Below is the May 2010 reading schedule for, Digging Deeper, UFPPC's Monday evening book group. ...
May 2010 READING SCHEDULE
--DIGGING DEEPER meets every Monday from 7:00 p.m. to 8:30 p.m. at the Mandolin Café, 3923 S. 12th St., Tacoma, WA.
May 3 & 10, 2010: DIGGING DEEPER CXXII: Derivatives
(1) Simon Johnson and James Kwak, 13 Bankers: The Wall Street Takeover and the Next Financial Meltdown (Pantheon, 2010). “Essential reading for anyone who wants to understand what comes next for the world economy. Dangerous and reckless elements of our financial sector have become too powerful and must be reined in. If this problem is not addressed there is serious trouble in all our futures.” —Nouriel Roubini.
(2) Michael Lewis, The Big Short: Inside the Doomsday Machine (W.W. Norton, 2010). "Who understood the risk inherent in the assumption of ever-rising real estate prices, a risk compounded daily by the creation of those arcane, artificial securities loosely based on piles of doubtful mortgages? Michael Lewis turns the inquiry on its head to create a fresh, character-driven narrative brimming with indignation and dark humor, a fitting sequel to his #1 best-selling Liar’s Poker. . . . [A]s compelling and unusual as any of his earlier bestsellers, proving yet again that he is the finest and funniest chronicler of our times." —New York Times.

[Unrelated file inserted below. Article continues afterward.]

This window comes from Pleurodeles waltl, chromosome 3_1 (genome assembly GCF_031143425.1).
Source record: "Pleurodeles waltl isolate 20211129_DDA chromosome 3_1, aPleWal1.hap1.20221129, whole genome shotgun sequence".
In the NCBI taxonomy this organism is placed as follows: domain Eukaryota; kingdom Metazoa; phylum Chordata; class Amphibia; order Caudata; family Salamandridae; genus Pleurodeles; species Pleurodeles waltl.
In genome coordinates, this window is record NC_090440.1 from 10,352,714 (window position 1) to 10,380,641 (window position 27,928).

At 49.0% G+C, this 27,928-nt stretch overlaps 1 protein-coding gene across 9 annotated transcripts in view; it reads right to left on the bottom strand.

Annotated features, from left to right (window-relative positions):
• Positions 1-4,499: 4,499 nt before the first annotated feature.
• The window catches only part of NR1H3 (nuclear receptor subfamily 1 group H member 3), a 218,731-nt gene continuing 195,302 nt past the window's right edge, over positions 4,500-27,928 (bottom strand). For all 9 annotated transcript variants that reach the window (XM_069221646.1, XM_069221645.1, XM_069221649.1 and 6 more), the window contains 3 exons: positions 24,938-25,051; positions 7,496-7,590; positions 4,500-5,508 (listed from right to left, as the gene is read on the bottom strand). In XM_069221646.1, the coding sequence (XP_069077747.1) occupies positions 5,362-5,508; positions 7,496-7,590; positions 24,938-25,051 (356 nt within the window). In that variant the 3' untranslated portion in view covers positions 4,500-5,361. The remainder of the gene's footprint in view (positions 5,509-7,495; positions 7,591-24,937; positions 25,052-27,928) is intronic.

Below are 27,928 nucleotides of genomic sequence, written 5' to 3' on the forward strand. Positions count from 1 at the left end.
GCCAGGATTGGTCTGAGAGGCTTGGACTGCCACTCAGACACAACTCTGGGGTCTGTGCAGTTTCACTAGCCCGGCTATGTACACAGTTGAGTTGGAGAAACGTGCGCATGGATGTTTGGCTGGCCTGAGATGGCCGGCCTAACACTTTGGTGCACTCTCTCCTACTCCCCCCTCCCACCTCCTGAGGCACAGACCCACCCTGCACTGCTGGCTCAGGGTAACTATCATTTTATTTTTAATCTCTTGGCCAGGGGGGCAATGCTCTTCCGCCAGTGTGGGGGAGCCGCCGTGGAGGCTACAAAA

May 17, 2010: DIGGING DEEPER CXXIII: Persepolis
Marjane Satrapi, Persepolis and Persepolis 2 (Pantheon, 2003 [orig. French ed. 2000] and 2004 (orig. French ed. 2001). "A memoir of growing up as a girl in revolutionary Iran, Persepolis provides a unique glimpse into a nearly unknown and unreachable way of life . . . That Satrapi chose to tell her remarkable story as a gorgeous comic book makes it totally unique and indispensable." —Time.
May 24, 2010: DIGGING DEEPER CXXIV: Edward Said on media
Edward Said, Covering Islam: How the Media and the Experts Determine How We See the Rest of the World (Pantheon, 1981; updated ed. 1997). "Professor Said is adept at holding a mirror up to American attitudes toward Islam. . . . [He] skillfully traces the origins of American misinformation about Islam to the way that Orientalist scholarship is financed and organized in this country. . . . This plea amounts to a prescription for cultural self-awareness that will be wasted on none of us." —New York Times Book Review (Christopher Lemann-Haupt).